Last spring Asics debuted its Fuzex collection of road shoes. The collection featured Asics new FuzeGel cushioning system a blending of the long-favored GEL technology and EVA.
The initial line consisted of the FuzeX and FuzeX Lyte. Further expanding this collection Asics has a third shoe which is lighter and more performance oriented, enter the FuzeX Rush.
Asics FuzeX™ Rush General Info
The FuzeX Rush appears to replace the 33 FA which has been discontinued along with the rest of the 33 series.
Unboxing the FuzeX Rush for the first time, I was happy to see the simple design free of needless overlays and constructed with a durable soft mesh.
Trying them on for the first time I immediately noticed the narrow fit particularly in the forefoot. The cushioning felt light and responsive but this changed after running in the shoe.
Asics FuzeX™ Rush Sole Unit
FuzeGEL when released last spring was supposed to be something special from Asics which was branching out from its long-favored gel technology, and claimed to blend cushioning and responsiveness that was lightweight.
My first few outings in the shoe were decent but I felt they lacked the responsiveness that they claim to deliver making the Rush dull compared to comparable shoes.
The FuzeX Rush has an 8mm drop which is a migration from Asics traditional shoes but is higher than the last versions of the 33 series which were 4mm.
Even though this lower offset places the foot in a lower position which did promote a more midfoot strike it lacked the quick transition and road feel of the 33 FA.
The transition is ok but felt flat as it comes into the toe and through toe-off and the FuzeGel compresses with very little if any rebound.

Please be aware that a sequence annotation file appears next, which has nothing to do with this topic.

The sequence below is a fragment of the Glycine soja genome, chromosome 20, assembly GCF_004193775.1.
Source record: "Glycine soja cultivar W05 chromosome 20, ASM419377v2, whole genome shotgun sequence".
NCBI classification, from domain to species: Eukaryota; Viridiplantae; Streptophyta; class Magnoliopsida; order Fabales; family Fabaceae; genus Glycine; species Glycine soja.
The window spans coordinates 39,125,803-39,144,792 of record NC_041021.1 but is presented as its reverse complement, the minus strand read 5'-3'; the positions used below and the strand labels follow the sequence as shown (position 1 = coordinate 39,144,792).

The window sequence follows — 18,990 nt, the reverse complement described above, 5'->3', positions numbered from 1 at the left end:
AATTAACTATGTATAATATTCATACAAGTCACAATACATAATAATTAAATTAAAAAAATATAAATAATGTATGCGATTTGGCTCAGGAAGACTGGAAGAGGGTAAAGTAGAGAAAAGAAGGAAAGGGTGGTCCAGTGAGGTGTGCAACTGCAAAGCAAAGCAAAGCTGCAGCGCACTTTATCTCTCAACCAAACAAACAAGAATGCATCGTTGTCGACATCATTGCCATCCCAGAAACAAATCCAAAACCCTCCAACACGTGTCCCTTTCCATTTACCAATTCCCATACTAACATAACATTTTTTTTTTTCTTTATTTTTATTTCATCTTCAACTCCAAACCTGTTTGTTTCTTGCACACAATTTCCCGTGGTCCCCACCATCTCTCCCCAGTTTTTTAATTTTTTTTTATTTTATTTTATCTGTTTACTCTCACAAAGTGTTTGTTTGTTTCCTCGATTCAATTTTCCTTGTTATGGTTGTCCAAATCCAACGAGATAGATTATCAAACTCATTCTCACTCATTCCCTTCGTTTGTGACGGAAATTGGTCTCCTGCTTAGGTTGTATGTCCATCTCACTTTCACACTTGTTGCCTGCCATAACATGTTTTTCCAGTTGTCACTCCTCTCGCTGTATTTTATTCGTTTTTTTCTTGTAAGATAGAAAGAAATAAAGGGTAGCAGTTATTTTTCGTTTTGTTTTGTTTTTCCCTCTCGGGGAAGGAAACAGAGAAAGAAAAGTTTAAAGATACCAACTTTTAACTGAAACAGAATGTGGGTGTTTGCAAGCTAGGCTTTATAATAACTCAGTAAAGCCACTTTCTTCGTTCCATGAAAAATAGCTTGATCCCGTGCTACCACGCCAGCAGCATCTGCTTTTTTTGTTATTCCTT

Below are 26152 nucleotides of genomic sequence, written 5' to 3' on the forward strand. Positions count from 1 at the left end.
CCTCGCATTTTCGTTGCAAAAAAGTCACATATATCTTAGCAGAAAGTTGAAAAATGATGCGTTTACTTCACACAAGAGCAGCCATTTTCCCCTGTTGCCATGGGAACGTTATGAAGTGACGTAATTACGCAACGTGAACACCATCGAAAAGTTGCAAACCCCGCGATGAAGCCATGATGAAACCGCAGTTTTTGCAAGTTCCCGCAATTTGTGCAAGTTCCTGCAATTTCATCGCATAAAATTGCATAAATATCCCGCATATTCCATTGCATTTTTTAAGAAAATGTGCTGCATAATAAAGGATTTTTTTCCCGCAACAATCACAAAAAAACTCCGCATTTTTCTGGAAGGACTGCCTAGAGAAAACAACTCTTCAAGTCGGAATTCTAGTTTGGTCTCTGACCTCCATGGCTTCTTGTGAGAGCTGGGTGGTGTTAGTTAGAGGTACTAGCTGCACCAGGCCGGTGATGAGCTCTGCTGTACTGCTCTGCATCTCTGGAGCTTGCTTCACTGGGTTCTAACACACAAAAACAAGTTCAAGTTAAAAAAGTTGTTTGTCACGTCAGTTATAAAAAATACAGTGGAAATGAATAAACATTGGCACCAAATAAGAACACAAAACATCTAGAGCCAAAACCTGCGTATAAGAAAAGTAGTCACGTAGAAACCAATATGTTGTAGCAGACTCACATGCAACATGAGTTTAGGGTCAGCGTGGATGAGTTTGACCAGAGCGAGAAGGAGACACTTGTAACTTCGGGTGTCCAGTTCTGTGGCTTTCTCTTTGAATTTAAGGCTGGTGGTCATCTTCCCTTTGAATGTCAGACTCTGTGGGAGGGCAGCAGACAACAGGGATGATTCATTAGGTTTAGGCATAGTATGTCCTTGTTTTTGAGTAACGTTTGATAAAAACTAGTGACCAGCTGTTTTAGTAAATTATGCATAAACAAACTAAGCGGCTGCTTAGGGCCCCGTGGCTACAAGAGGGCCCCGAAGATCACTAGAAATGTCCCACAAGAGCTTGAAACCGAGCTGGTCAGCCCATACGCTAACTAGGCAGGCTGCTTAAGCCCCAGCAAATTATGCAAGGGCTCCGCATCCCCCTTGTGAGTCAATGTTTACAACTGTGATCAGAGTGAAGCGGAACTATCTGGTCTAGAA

The AHAR provided a nice level of sticky traction but due to the minimal tread pattern the shoe is best suited for the road only.
Asics FuzeX™ Rush Upper Info
The FuzeX Rush seems to be true to size. The discrete eyelets disperse tension evenly across the top of the foot and create an inviting and comfortable midfoot fit that narrows through the toe box.
This narrowing contributed to the feeling that the shoe ran a ½ size small which made running past 7 miles uncomfortable bordering on intolerable.
The rest of the upper is uncomplicated using a durable dual density mesh seamlessly constructed with support provided by welded overlays.
Asics FuzeX™ Rush Conclusions
I am not sure if I am sold on Asics new FuzeGel technology as it seems to fail to deliver on its promise of a light weight material that “absorbs shock and bounces back in a big way.”
I feel that Fluid Foam used in the 33 series was a better cushioned more consistent material with not that much of a weight difference.
Coming in at 8.9 oz, the Rush to me seems to be at the upper end of the weight spectrum when I think of a performance shoe, and when diving deeper is just barely under the Lyte which weighs in at 9.0 oz. with a 1mm stack height difference between them. This makes me question is FuzeGel that light?
My questioning of weight and the disappointing fit and responsiveness of the FuzeX Rush make it an uninspiring shoe.
With some changes to improve the fit and responsiveness I think that the Rush has some definite potential but until then I will be exploring what else is out there.
We thank the nice people at Asics for sending us a pair of FuzeX™ Rush to test. This did not influence the outcome of the review, written after running more than 50 miles in them.